When I picked up “The Power of Habit” by Charles Duhigg in December 2013, I had hoped to read a book like this. While I enjoyed the book I think “Better than Before” is a far better book for the reader who wants strategies they can immediately apply in their lives.
“The desire to start something at the “right” time is usually just a justification for delay. In almost every case, the best time to start is now.”
“Nothing is more exhausting than the task that’s never started, and strangely, starting is often far harder than continuing.”
“The reward for a good habit is the habit itself.”
Selfish, Shallow, and Self-Absorbed: Sixteen Writers on the Decision Not to Have Kids
This one was recommended to me by my friend R and I am glad she did because reading this book reminded me what it’s like to truly relish your reading. I got through this book really quickly! The book, as is evident from the provocative title, is about the decision not to have children. The stories have been curated and edited by Meghan Daum who in her opening essay states that one of her objectives with this book was to step away from the typical way in which non-parents are viewed (selfish, shallow, self-absorbed). I loved the book and I think if anything these sixteen essayists are thoughtful and considerate individuals who chose the path that is correct for them. Many of them are committed role models to their nieces, nephews and other children in their lives, acknowledge the struggles of parents (especially mothers) today and want a better world for the children of their friends and family.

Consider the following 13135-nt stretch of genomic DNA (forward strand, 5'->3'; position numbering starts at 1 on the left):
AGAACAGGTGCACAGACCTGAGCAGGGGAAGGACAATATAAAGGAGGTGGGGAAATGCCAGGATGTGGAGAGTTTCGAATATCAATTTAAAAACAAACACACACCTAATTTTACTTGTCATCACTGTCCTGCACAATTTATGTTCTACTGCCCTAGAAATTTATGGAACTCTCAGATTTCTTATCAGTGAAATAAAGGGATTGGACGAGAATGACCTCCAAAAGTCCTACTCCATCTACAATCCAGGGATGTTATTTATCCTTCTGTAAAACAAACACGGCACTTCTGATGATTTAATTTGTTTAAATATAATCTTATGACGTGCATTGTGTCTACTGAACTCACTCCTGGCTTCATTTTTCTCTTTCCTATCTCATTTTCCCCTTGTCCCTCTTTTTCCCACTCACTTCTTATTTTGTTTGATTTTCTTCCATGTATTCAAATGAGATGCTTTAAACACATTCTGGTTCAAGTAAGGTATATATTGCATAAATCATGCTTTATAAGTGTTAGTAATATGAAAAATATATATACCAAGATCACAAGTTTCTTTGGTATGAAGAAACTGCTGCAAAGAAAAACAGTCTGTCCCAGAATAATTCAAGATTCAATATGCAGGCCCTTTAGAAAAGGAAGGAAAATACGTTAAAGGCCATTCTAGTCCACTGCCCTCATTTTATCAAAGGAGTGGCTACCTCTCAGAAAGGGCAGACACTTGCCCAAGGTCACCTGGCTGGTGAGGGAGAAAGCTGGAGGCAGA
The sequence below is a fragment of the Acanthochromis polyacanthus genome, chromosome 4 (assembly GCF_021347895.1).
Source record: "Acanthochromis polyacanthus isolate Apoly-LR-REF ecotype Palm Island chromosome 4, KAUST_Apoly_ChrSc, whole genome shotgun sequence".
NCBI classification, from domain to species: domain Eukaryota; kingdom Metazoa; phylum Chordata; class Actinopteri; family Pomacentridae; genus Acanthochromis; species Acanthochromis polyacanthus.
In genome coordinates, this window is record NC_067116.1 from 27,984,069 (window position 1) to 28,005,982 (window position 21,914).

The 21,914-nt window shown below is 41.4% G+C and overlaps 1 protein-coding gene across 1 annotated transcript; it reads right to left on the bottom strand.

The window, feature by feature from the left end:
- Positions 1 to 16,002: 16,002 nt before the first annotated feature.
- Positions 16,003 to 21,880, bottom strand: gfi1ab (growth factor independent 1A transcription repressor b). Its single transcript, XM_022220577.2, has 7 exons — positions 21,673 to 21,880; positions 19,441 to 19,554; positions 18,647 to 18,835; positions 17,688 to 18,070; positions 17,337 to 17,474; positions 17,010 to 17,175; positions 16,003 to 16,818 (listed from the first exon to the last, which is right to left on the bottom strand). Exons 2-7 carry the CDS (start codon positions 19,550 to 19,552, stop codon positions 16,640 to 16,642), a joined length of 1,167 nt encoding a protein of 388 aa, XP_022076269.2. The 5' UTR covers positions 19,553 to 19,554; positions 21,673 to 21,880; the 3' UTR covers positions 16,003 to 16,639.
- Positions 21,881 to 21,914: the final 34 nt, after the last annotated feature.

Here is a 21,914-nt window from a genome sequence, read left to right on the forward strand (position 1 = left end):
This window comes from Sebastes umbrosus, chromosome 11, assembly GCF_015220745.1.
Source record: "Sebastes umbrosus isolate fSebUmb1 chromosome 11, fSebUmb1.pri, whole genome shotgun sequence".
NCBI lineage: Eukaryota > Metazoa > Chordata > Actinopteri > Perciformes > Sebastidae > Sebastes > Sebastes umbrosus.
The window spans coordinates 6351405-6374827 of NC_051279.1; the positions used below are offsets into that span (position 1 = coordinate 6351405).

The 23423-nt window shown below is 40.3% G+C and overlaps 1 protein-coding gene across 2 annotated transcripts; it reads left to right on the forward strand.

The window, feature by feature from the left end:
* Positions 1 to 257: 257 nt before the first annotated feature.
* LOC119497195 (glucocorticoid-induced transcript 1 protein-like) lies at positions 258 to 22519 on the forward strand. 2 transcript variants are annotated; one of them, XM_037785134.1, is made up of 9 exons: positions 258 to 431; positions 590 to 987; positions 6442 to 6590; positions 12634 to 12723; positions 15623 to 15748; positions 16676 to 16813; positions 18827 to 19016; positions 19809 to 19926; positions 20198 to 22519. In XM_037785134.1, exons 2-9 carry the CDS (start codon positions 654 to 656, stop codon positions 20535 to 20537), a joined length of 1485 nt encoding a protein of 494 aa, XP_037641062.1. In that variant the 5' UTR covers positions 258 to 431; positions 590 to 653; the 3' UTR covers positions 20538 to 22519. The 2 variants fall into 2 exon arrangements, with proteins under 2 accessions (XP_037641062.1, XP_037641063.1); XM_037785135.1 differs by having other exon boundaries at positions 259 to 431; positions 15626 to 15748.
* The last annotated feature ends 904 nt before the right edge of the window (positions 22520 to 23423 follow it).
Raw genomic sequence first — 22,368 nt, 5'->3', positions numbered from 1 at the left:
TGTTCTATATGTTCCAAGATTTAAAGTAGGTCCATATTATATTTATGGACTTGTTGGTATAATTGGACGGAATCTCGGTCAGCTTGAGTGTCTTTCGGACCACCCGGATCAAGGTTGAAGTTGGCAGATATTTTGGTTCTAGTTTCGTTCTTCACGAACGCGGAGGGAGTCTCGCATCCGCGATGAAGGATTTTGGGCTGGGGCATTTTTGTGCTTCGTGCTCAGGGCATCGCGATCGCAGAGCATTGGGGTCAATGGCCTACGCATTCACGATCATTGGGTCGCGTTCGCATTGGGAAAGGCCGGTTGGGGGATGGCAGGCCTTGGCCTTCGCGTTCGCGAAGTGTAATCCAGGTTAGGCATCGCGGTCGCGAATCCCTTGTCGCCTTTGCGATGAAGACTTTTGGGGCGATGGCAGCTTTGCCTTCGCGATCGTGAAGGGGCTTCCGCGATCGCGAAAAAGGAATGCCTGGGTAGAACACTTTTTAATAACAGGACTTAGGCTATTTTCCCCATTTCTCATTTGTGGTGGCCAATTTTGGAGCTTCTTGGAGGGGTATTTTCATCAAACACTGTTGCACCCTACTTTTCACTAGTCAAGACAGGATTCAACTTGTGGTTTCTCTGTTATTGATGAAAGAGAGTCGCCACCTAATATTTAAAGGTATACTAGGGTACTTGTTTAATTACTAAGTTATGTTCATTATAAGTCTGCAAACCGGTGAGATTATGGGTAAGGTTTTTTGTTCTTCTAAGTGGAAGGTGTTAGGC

While the decision to not have a child is common between these authors, their reasons for the decision were very diverse. The essays that stood out to me were the ones that brought focus to how little is being done for families by societies today. The fact remains that raising a child is not easy and for all the gushing and gifting that surrounds Mother’s day and Father’s day – very few countries have family friendly policies and reforms. Now some will agree that this on its own may not be reason enough for people to choose a life without children. However, for people on the fence who haven’t really felt a calling to a life as a parent, this is enough to push them over the edge.
This book comes to me at a great time. My husband and I are in our 30s and will be celebrating our 5th wedding anniversary this December. Every trip back home, we’re relentlessly questioned about whether we’re trying to have a baby and given a barrage of advice on the topic. I find that the cultural message right now (at least in my community) is that there is something wrong with you if you choose a life without children. Books like this point out that the choice to not have children is a complex one that cannot simply be attributed to a laziness or fear of responsibility like it has been in the past.